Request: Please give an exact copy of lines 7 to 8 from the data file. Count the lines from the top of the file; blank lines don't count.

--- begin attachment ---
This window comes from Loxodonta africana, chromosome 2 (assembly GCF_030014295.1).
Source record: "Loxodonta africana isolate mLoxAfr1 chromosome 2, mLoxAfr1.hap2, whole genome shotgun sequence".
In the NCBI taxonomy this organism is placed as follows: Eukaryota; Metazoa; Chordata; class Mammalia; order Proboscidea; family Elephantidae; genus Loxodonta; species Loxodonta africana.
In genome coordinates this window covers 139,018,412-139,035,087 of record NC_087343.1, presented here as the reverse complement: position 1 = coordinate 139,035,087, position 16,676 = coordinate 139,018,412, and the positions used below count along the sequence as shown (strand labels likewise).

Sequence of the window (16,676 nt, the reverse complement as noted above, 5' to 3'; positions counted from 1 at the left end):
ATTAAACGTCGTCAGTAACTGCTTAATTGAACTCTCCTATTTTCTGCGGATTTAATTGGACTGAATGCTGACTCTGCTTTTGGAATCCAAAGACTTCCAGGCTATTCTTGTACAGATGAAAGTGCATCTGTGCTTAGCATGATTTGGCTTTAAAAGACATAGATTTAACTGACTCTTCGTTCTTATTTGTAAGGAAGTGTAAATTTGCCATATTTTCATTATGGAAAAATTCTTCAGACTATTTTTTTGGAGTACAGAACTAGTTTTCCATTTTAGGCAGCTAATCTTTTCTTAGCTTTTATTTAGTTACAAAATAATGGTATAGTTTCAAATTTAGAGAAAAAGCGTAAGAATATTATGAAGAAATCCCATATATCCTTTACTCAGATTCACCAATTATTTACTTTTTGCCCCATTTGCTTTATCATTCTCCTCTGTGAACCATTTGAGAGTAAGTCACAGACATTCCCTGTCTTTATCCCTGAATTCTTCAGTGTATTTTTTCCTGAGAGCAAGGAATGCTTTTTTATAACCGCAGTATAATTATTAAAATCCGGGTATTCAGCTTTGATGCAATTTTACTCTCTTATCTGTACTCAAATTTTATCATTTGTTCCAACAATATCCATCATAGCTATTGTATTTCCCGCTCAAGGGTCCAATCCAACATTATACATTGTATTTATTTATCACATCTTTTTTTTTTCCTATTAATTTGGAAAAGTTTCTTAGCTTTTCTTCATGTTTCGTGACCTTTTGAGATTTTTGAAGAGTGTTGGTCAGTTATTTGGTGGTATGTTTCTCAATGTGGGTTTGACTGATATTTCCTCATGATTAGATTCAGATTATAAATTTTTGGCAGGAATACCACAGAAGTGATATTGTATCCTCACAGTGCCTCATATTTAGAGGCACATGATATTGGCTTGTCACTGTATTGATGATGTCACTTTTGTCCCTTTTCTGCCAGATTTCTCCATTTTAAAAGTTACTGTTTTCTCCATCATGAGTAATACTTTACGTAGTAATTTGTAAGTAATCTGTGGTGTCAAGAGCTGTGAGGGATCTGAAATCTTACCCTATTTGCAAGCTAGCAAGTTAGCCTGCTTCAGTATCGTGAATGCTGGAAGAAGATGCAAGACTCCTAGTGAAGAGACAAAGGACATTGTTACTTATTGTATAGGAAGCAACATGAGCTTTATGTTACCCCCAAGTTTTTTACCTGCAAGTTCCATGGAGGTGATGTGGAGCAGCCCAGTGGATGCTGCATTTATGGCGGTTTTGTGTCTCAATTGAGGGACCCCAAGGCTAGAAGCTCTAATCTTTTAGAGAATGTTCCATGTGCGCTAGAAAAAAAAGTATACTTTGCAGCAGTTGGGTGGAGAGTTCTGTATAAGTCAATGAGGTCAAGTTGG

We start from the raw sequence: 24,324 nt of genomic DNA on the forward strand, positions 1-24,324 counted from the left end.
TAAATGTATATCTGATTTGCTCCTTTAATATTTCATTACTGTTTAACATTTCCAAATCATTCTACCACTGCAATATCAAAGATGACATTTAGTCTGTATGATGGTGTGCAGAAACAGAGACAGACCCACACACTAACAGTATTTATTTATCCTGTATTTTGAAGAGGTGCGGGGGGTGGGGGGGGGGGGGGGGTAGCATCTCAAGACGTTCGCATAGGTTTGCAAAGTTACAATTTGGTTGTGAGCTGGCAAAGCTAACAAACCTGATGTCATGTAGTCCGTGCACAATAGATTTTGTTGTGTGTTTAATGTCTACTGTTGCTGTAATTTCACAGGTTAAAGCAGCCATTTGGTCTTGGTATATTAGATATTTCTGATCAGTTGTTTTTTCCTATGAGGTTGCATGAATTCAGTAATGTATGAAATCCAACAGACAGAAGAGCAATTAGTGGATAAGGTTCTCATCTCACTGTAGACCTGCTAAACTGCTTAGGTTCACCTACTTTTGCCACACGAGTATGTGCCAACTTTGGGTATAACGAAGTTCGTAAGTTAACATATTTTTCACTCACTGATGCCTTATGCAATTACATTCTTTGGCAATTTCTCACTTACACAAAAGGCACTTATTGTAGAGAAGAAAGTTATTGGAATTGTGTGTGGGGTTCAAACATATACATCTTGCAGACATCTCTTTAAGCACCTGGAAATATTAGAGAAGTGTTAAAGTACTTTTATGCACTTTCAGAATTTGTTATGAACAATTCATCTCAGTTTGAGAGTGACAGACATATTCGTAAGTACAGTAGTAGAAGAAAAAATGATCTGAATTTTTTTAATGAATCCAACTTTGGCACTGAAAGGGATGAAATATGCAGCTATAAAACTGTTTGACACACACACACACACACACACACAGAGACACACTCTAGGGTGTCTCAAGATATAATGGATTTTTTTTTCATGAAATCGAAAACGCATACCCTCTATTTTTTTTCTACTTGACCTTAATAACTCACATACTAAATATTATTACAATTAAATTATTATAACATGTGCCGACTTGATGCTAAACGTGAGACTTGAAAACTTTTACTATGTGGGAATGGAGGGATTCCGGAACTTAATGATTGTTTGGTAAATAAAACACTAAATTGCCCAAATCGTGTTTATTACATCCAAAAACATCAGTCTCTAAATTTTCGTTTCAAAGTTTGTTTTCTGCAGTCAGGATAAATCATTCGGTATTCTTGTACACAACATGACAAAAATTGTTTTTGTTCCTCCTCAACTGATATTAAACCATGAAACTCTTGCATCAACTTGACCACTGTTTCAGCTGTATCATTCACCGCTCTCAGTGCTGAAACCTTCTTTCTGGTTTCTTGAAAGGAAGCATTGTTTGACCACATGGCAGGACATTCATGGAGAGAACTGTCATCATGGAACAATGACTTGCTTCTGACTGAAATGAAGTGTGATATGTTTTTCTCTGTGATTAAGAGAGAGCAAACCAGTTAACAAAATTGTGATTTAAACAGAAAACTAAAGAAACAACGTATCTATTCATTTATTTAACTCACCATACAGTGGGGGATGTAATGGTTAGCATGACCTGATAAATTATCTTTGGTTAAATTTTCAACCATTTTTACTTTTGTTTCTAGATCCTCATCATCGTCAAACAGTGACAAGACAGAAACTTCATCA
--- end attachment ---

We start from the raw sequence: 24,324 nt of genomic DNA on the forward strand, positions 1-24,324 counted from the left end.
TAAATGTATATCTGATTTGCTCCTTTAATATTTCATTACTGTTTAACATTTCCAAATCATTCTACCACTGCAATATCAAAGATGACATTTAGTCTGTATGATGGTGTGCAGAAACAGAGACAGACCCACACACTAACAGTATTTATTTATCCTGTATTTTGAAGAGGTGCGGGGGGTGGGGGGGGGGGGGGGGTAGCATCTCAAGACGTTCGCATAGGTTTGCAAAGTTACAATTTGGTTGTGAGCTGGCAAAGCTAACAAACCTGATGTCATGTAGTCCGTGCACAATAGATTTTGTTGTGTGTTTAATGTCTACTGTTGCTGTAATTTCACAGGTTAAAGCAGCCATTTGGTCTTGGTATATTAGATATTTCTGATCAGTTGTTTTTTCCTATGAGGTTGCATGAATTCAGTAATGTATGAAATCCAACAGACAGAAGAGCAATTAGTGGATAAGGTTCTCATCTCACTGTAGACCTGCTAAACTGCTTAGGTTCACCTACTTTTGCCACACGAGTATGTGCCAACTTTGGGTATAACGAAGTTCGTAAGTTAACATATTTTTCACTCACTGATGCCTTATGCAATTACATTCTTTGGCAATTTCTCACTTACACAAAAGGCACTTATTGTAGAGAAGAAAGTTATTGGAATTGTGTGTGGGGTTCAAACATATACATCTTGCAGACATCTCTTTAAGCACCTGGAAATATTAGAGAAGTGTTAAAGTACTTTTATGCACTTTCAGAATTTGTTATGAACAATTCATCTCAGTTTGAGAGTGACAGACATATTCGTAAGTACAGTAGTAGAAGAAAAAATGATCTGAATTTTTTTAATGAATCCAACTTTGGCACTGAAAGGGATGAAATATGCAGCTATAAAACTGTTTGACACACACACACACACACACACACAGAGACACACTCTAGGGTGTCTCAAGATATAATGGATTTTTTTTTCATGAAATCGAAAACGCATACCCTCTATTTTTTTTCTACTTGACCTTAATAACTCACATACTAAATATTATTACAATTAAATTATTATAACATGTGCCGACTTGATGCTAAACGTGAGACTTGAAAACTTTTACTATGTGGGAATGGAGGGATTCCGGAACTTAATGATTGTTTGGTAAATAAAACACTAAATTGCCCAAATCGTGTTTATTACATCCAAAAACATCAGTCTCTAAATTTTCGTTTCAAAGTTTGTTTTCTGCAGTCAGGATAAATCATTCGGTATTCTTGTACACAACATGACAAAAATTGTTTTTGTTCCTCCTCAACTGATATTAAACCATGAAACTCTTGCATCAACTTGACCACTGTTTCAGCTGTATCATTCACCGCTCTCAGTGCTGAAACCTTCTTTCTGGTTTCTTGAAAGGAAGCATTGTTTGACCACATGGCAGGACATTCATGGAGAGAACTGTCATCATGGAACAATGACTTGCTTCTGACTGAAATGAAGTGTGATATGTTTTTCTCTGTGATTAAGAGAGAGCAAACCAGTTAACAAAATTGTGATTTAAACAGAAAACTAAAGAAACAACGTATCTATTCATTTATTTAACTCACCATACAGTGGGGGATGTAATGGTTAGCATGACCTGATAAATTATCTTTGGTTAAATTTTCAACCATTTTTACTTTTGTTTCTAGATCCTCATCATCGTCAAACAGTGACAAGACAGAAACTTCATCA